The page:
Implicit Bias In Daily Perceptions And Legal Judgments, Keith B. Maddox, Samuel R. Sommers Jan 2017

Implicit Bias In Daily Perceptions And Legal Judgments, Keith B. Maddox, Samuel R. Sommers

University of Michigan Journal of Law Reform

In today’s demonstration, we explored the audience’s positive and negative associations with blacks and whites. The demonstration is an adaptation of the Implicit Association Test (www.projectimplicit.net), a computer-based task designed to explore mental connections between various concepts. Participants were presented with a list of concepts (stereotypically black and white names, pleasant and unpleasant concepts) in a column down the middle of a screen along with the response categories (black/white or Pleasant/Unpleasant) along the left and right sides. When reading a word, participants were asked to categorize it by slapping the knee (left or right ...


Video: Adding To Your Case: Examining And Cross Examining Expert Witnesses, Michael J. Dale, Kathryn Webber, Valerie B. Barnhart Esq., Jack L. Harari M.D., J.D., F.A.A.E.M. Mar 2016

Video: Adding To Your Case: Examining And Cross Examining Expert Witnesses, Michael J. Dale, Kathryn Webber, Valerie B. Barnhart Esq., Jack L. Harari M.D., J.D., F.A.A.E.M.

Law Connect Plus Seminar Series

Learn skills for using expert witness testimony at trial: Developing strategy for selecting topics and order of presentation Using proper form of questioning on direct and cross Understanding rules of evidence, procedure, and ethics Two role play demonstrations help you learn techniques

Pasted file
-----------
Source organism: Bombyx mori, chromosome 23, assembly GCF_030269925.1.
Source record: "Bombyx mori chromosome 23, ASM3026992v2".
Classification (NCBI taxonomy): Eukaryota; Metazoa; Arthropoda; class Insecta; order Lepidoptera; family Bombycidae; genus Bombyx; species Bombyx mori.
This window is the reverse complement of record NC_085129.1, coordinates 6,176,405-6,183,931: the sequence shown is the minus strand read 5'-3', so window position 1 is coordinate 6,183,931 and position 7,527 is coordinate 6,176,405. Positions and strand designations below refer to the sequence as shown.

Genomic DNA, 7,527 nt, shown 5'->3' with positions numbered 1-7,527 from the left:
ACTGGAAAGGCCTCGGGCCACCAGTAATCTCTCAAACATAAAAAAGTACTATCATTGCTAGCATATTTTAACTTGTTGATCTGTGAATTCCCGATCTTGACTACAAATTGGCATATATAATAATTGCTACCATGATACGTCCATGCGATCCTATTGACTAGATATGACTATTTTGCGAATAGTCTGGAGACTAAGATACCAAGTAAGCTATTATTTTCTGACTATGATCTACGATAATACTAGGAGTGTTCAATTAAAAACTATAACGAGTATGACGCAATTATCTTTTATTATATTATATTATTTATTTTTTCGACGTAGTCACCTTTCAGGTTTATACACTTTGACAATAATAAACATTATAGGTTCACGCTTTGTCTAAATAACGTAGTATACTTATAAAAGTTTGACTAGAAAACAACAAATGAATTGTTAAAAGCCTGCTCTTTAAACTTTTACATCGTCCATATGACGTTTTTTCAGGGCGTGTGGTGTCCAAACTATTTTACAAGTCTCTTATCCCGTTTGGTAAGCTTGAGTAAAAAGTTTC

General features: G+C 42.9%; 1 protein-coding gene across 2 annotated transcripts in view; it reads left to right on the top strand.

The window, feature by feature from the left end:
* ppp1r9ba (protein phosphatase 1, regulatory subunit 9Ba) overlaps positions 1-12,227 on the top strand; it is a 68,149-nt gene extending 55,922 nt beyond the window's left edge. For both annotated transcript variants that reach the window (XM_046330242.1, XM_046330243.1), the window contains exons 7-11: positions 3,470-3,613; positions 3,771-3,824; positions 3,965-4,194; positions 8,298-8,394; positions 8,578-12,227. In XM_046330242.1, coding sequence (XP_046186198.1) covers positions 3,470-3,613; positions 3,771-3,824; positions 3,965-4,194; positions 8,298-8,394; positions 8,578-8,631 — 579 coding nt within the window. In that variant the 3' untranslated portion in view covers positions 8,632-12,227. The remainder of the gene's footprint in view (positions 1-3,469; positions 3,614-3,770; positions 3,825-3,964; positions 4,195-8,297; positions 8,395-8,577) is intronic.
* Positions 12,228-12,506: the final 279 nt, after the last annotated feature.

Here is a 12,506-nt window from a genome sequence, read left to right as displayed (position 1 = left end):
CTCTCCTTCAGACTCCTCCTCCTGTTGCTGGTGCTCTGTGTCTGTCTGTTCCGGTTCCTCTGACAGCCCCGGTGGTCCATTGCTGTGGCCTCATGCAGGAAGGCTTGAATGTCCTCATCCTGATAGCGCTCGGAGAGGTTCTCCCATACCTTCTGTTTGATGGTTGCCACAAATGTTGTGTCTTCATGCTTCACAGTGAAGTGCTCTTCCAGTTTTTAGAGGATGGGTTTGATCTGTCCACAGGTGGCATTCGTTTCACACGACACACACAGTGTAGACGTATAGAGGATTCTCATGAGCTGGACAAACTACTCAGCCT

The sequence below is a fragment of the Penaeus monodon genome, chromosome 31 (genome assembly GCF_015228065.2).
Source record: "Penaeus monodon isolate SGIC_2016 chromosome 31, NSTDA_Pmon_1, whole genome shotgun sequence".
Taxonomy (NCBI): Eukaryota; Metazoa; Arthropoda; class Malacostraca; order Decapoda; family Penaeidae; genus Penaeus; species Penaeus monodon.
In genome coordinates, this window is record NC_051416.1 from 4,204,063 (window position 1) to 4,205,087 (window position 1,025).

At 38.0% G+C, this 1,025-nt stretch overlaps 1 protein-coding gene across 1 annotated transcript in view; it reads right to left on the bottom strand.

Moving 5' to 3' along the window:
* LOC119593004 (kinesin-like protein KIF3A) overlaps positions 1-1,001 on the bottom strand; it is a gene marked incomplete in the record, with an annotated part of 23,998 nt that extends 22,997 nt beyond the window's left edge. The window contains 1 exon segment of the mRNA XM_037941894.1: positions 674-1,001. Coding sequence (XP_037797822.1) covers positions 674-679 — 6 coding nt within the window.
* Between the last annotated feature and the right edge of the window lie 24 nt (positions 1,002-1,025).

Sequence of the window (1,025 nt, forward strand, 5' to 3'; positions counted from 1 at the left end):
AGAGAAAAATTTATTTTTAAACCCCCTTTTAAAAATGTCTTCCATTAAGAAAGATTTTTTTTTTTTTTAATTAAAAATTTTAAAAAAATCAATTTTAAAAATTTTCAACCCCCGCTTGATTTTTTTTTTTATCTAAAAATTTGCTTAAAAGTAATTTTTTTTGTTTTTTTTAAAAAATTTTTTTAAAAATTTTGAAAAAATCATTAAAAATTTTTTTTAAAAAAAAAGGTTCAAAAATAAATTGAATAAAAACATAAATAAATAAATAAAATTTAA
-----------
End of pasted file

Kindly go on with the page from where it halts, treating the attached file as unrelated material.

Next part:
New Rules Of War In The Battle Of The Experts: Amending The Expert Witness Disqualification Test For Conflicts Of Interest, Nina A. Vershuta Jan 2016

New Rules Of War In The Battle Of The Experts: Amending The Expert Witness Disqualification Test For Conflicts Of Interest, Nina A. Vershuta

Brooklyn Law Review

In civil litigation, the big business of retaining experts has raised concerns about the integrity of the adversarial process and undermined the role that expert testimony plays at trial. Due to a rising demand for expert testimony, it is common for the same expert to testify for opposing clients. When a client hires an expert who has been previously retained by that client’s adversary, a conflict of interest arises. Such experts may share confidential information with their new client to the detriment of the former client—triggering the expert disqualification test for conflicts of interest. Most state and federal ...


Jurors' Evaluations Of Expert Testimony: Judging The Messenger And The Message, Sanja Kutnjak Ivkovic, Valerie P. Hans Jun 2015

Jurors' Evaluations Of Expert Testimony: Judging The Messenger And The Message, Sanja Kutnjak Ivkovic, Valerie P. Hans

Valerie P. Hans